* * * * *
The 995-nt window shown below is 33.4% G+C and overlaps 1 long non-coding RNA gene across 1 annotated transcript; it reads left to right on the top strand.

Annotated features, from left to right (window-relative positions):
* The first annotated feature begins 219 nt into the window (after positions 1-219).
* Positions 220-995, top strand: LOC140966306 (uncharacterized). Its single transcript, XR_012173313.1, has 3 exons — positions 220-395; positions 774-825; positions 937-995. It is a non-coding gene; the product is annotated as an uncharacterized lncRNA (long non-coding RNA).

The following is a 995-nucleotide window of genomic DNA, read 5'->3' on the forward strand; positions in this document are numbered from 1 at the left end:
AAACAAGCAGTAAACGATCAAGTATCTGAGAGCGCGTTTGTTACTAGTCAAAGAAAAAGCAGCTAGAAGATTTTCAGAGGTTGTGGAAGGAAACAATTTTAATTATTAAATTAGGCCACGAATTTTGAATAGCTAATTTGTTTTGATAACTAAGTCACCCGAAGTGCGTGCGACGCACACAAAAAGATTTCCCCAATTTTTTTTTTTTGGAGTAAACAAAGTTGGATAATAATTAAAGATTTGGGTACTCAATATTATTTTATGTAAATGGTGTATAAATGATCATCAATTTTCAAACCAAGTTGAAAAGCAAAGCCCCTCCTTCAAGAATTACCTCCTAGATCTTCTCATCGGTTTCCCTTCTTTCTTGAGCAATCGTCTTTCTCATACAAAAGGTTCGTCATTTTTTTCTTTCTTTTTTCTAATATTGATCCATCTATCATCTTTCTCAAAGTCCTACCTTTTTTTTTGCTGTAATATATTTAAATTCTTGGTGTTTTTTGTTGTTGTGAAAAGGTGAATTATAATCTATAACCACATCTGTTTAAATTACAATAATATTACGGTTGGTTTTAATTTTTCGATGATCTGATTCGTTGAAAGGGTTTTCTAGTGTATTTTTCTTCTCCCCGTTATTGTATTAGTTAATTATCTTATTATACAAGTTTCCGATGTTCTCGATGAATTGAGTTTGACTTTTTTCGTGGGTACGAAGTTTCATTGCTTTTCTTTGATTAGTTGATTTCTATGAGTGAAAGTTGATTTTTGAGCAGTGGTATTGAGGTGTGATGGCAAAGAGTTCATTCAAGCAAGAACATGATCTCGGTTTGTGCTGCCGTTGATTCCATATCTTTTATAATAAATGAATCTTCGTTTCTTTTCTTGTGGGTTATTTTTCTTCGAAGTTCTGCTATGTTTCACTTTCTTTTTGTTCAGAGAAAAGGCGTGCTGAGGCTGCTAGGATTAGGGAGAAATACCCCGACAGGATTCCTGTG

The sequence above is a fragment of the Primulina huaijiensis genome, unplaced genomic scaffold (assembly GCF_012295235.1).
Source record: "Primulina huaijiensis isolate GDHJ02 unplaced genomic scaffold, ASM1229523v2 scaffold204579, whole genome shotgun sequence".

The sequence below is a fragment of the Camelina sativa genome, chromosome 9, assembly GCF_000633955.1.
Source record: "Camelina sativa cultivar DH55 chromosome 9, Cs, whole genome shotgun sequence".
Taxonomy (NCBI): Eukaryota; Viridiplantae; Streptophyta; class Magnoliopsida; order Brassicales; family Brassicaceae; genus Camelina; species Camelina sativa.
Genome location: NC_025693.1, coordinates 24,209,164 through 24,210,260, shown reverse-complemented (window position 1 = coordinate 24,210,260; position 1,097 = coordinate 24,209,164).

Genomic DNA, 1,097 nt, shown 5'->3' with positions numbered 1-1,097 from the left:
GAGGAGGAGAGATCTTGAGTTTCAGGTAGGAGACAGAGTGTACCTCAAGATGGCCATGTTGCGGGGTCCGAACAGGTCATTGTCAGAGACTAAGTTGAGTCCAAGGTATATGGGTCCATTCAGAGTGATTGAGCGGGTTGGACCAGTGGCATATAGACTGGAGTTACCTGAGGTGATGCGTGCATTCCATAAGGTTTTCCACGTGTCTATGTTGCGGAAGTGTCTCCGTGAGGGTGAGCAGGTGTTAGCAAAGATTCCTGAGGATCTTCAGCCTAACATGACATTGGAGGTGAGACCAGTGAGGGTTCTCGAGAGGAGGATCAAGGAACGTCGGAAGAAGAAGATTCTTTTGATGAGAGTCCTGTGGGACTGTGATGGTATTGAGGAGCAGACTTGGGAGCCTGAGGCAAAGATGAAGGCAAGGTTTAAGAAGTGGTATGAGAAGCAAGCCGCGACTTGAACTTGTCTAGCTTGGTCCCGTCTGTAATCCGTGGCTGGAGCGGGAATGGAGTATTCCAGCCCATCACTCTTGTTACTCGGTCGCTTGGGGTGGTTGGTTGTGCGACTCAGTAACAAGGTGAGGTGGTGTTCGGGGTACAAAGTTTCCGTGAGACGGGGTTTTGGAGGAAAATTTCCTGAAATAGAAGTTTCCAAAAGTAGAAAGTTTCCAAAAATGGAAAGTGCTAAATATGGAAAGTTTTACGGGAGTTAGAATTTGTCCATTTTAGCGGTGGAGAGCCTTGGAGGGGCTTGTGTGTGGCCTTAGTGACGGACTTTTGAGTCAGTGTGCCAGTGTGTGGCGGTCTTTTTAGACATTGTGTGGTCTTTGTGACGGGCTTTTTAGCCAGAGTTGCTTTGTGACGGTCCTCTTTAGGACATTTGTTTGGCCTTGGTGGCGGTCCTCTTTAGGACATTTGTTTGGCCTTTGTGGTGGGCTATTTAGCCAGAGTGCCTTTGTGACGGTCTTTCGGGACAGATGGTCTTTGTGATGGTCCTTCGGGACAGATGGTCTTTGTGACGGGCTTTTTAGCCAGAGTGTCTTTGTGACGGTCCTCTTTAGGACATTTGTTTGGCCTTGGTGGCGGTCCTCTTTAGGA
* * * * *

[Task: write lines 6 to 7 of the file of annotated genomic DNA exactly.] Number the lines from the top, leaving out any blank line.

AAACAAGCAGTAAACGATCAAGTATCTGAGAGCGCGTTTGTTACTAGTCAAAGAAAAAGCAGCTAGAAGATTTTCAGAGGTTGTGGAAGGAAACAATTTTAATTATTAAATTAGGCCACGAATTTTGAATAGCTAATTTGTTTTGATAACTAAGTCACCCGAAGTGCGTGCGACGCACACAAAAAGATTTCCCCAATTTTTTTTTTTTGGAGTAAACAAAGTTGGATAATAATTAAAGATTTGGGTACTCAATATTATTTTATGTAAATGGTGTATAAATGATCATCAATTTTCAAACCAAGTTGAAAAGCAAAGCCCCTCCTTCAAGAATTACCTCCTAGATCTTCTCATCGGTTTCCCTTCTTTCTTGAGCAATCGTCTTTCTCATACAAAAGGTTCGTCATTTTTTTCTTTCTTTTTTCTAATATTGATCCATCTATCATCTTTCTCAAAGTCCTACCTTTTTTTTTGCTGTAATATATTTAAATTCTTGGTGTTTTTTGTTGTTGTGAAAAGGTGAATTATAATCTATAACCACATCTGTTTAAATTACAATAATATTACGGTTGGTTTTAATTTTTCGATGATCTGATTCGTTGAAAGGGTTTTCTAGTGTATTTTTCTTCTCCCCGTTATTGTATTAGTTAATTATCTTATTATACAAGTTTCCGATGTTCTCGATGAATTGAGTTTGACTTTTTTCGTGGGTACGAAGTTTCATTGCTTTTCTTTGATTAGTTGATTTCTATGAGTGAAAGTTGATTTTTGAGCAGTGGTATTGAGGTGTGATGGCAAAGAGTTCATTCAAGCAAGAACATGATCTCGGTTTGTGCTGCCGTTGATTCCATATCTTTTATAATAAATGAATCTTCGTTTCTTTTCTTGTGGGTTATTTTTCTTCGAAGTTCTGCTATGTTTCACTTTCTTTTTGTTCAGAGAAAAGGCGTGCTGAGGCTGCTAGGATTAGGGAGAAATACCCCGACAGGATTCCTGTG

The sequence above is a fragment of the Primulina huaijiensis genome, unplaced genomic scaffold (assembly GCF_012295235.1).